The next thought is about this – “Whoever loves father or mother more than me is not worthy of me, and whoever loves son or daughter more than me is not worthy of me.”  Matthew 10:37.  We obey the first and greatest commandment by loving God EVEN MORE than our children.  Does that mean we neglect our children, or love them less?  Of course not.  But our love for God must be so all-consuming that we feel it deep in the heart of our very being.  The fierce, protective, consuming, sacrificial love you feel for your child?  Yeah, that.  THAT’S the love you should have EVEN MORE for God.  If you don’t have that love, that passion for God – He calls it “losing your first love”, or even worse, “being lukewarm”.  Pursue God relentlessly.  With all your heart.  This is what He expects – demands – from His followers.  Repent, and cry out to God for Him to give you that love for Him.  Never stop asking, never stop pursuing.  God is worth it.  Even more than your child.

For I am sure that neither death nor life, nor angels nor rulers, nor things present nor things to come, nor powers,  nor height nor depth, nor anything else in all creation, will be able to separate us from the love of God in Christ Jesus our Lord.   Romans 8:38-39

Mothering Like Mary, Mother of Jesus

And Mary said:

 “My soul glorifies the Lord and my spirit rejoices in God my Savior, for he has been mindful of the humble state of his servant.  From now on all generations will call me blessed, for the Mighty One has done great things for me— holy is his name.

His mercy extends to those who fear him, from generation to generation.  He has performed mighty deeds with his arm; he has scattered those who are proud in their inmost thoughts. He has brought down rulers from their thrones but has lifted up the humble. He has filled the hungry with good things but has sent the rich away empty. He has helped his servant Israel, remembering to be merciful to Abraham and his descendants forever, just as he promised our ancestors.”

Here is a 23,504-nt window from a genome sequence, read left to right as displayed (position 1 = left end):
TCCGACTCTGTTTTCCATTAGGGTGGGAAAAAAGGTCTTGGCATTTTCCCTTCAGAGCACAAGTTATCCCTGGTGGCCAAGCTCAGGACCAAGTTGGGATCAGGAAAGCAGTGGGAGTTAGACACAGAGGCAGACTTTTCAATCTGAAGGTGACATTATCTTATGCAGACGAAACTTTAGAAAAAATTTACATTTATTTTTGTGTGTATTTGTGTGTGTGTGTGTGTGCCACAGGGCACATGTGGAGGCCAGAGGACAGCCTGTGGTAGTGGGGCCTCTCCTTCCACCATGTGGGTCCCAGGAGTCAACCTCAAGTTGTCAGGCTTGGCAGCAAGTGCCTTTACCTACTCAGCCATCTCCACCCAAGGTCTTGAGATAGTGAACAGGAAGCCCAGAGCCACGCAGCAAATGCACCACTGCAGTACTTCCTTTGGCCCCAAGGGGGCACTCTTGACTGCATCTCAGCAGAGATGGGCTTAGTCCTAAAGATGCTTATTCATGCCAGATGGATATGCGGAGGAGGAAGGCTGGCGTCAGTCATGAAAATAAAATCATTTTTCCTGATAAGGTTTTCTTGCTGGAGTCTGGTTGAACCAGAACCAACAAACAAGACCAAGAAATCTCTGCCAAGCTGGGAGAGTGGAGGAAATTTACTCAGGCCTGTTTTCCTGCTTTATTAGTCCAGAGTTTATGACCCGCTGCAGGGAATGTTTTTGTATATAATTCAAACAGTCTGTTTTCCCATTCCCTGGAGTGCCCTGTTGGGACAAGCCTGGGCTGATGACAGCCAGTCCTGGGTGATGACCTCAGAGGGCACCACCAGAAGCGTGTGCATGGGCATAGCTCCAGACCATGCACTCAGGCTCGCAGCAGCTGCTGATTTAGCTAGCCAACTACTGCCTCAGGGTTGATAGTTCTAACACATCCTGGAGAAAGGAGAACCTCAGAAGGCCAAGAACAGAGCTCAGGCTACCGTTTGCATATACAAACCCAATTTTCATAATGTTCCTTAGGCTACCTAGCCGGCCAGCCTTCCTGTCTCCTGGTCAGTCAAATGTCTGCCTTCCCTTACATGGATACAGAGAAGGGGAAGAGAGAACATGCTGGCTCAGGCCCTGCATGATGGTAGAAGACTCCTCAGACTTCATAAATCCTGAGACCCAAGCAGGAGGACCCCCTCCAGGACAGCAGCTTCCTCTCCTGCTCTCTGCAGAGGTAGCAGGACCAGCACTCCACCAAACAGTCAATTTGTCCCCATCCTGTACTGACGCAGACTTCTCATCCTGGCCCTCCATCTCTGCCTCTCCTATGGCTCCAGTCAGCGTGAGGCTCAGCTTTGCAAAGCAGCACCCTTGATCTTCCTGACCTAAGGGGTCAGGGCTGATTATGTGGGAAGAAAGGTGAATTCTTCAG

Luke 1:47-55

 I think about Mary sometimes, and what it would have been like to be a mother to Jesus.  It’s a precious thing to have a child.  There is no love that compares to the unconditional and sacrificial love we feel for the bone-of-our-bones, flesh-of-our-flesh children.

I’ve never adopted, or fostered, or been a step-parent.  I don’t know how the feelings in these situations compare.  All I know is that I would sacrifice anything, including my own life, absolutely and unconditionally for my kids.  What I feel for them is unlike the love I’ve had for anyone else.

That said, I fail them miserably.  I’m impatient, unkind, and controlling.  I’ve bribed them, threatened them, and hurt them.  I’ve had to ask their forgiveness many, many times.  They bring out the best in me, yes, but they also push all my buttons and bring out the worst in me.  Children reveal our true characters.  I am ashamed at what darkness still lingers in my heart, despite trying to follow God as best I can.

God would never have chosen me to be His mother.

I imagine Mary was gentle, patient, and kind.  I know a few mothers who gentle parent who exude a sweet Christ-likeness, and I imagine Mary must have been something like them.  Mary wasn’t perfect, but she was a godly woman.  I’m sure she lost her temper, got frustrated, and maybe even yelled on occasion.  But whether you want to admit it or not, some people are nicer than others, some people are kinder than others, some people are gentler than others.  To some extent, it’s the nature God gives us.  I know non-Christians who are so sweet and lovely.  I know Christians who can be downright nasty.

Our nature isn’t what saves us (Thank God – as the only good in me is Jesus!).   However, God works on our nature to bring it into alignment with His own through the process of sanctification – making us Holy, ripening the fruit of the Spirit in us.  Some of us, myself included, are much rougher gems that need a lot of knocking around and polishing before their beauty can be glimpsed.  I wonder if that means we will shine that much brighter if we cooperate with the refining process?  The ugliest of rocks may hide the most valuable of gems.